Married to the welfare state

Fifty-one years ago, President Lyndon B. Johnson launched the War on Poverty. Since then, taxpayers have spent more than $22 trillion fighting Johnson’s war, three times the cost of all military wars in U.S. history.

Last year, taxpayers spent more than $920 billion on 80 different anti-poverty programs.

Despite this spending, the percentage of Americans who are poor has barely budged since the late 1960s. As President Reagan put it: “We declared war on poverty, and poverty won.”

A major reason for the nation’s lack of success for the last half century has been the collapse of marriage. Marriage is a powerful force in reducing poverty; a single mother with children is four times more likely to be poor than a similar mother who is married. More than two-thirds of all poor families with children in the U.S. are headed by single parents.

But since the beginning of the war on poverty, marriage has declined sharply. In 1964, 7 percent of U.S. children were born outside marriage. Today, the number is 41 percent. Society is dividing into two castes. In the top half, children are raised by married couples with college education; in the bottom half, children are raised by single mothers with a high-school degree or less.

When compared to children in intact married homes, children raised by single parents are more likely to have emotional and behavioral problems; be physically abused; smoke, drink, and use drugs; be aggressive; engage in violent, delinquent, and criminal behavior; have poor school performance; be expelled from school; and drop out of high school.

Given the effectiveness of marriage in reducing poverty and other social problems, you would think that strengthening marriage would be a top priority for the welfare state. Wrong. The welfare system does the opposite. Welfare actively penalizes marriage by reducing benefits when low-income couples do marry.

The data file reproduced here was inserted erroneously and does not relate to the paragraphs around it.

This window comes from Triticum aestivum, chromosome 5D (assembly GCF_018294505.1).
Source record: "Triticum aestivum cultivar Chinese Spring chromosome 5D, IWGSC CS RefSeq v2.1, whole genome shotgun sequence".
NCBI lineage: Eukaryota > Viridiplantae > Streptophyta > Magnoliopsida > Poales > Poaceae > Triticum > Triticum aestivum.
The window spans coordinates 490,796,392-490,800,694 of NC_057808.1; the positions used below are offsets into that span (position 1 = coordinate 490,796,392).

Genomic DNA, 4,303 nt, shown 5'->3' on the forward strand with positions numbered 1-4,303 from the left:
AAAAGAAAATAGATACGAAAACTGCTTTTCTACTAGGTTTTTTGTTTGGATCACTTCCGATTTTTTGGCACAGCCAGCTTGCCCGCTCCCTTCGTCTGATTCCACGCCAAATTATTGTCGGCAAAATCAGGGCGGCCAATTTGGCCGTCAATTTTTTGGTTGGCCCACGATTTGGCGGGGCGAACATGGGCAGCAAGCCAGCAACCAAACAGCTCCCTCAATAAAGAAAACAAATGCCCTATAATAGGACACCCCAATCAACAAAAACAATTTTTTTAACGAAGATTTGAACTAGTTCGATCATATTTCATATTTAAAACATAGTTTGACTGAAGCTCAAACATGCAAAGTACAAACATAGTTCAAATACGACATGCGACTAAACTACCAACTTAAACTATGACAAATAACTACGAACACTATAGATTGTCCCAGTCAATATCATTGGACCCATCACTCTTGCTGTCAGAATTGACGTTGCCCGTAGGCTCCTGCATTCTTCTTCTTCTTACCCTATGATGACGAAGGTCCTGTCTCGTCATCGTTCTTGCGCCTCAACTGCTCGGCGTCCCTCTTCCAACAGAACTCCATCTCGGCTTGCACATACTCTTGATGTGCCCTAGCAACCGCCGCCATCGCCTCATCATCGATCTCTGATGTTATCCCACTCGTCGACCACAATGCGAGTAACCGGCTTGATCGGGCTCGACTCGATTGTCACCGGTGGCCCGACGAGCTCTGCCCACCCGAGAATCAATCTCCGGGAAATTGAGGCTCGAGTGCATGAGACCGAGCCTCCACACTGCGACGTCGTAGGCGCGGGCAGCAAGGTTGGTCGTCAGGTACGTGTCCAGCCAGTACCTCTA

For example, a single mother with two children who earns $15,000 per year will generally receive around $5,200 per year from the Food Stamp program. However, if she marries a father with the same earnings level, her food stamps would be cut to zero. A single mother receiving public housing benefits would receive a subsidy worth on average around $11,000 per year if she was not employed. But if she married a man earning $20,000 per year, these benefits would be cut nearly in half.

The federal government runs more than 80 welfare aid programs; nearly all of them provide very real financial incentives for couples to remain separate and unmarried. Is there a way to reduce welfare’s marriage penalties without raising overall welfare spending and costing the taxpayer a bundle? Yes.

Shrink welfare fraud. Take the earned income tax credit. This program provides more than $56 billion per year in cash grants to low-income persons. But, according to the IRS, a quarter to a third of all EITC claims are fraudulent. It would not be hard to sharply reduce fraud and save some $10 to $15 billion per year. These savings could be redirected toward reducing marriage penalties in other welfare programs.

Reducing welfare’s marriage penalties would aid moms, dads and kids. That’s a positive first step toward actually winning the war on poverty.

 - Robert Rector is a Senior Research Fellow in The DeVos Center for Religion and Civil Society Domestic Policy Studies.

About the Author

Robert Rector
DeVos Center for Religion and Civil Society

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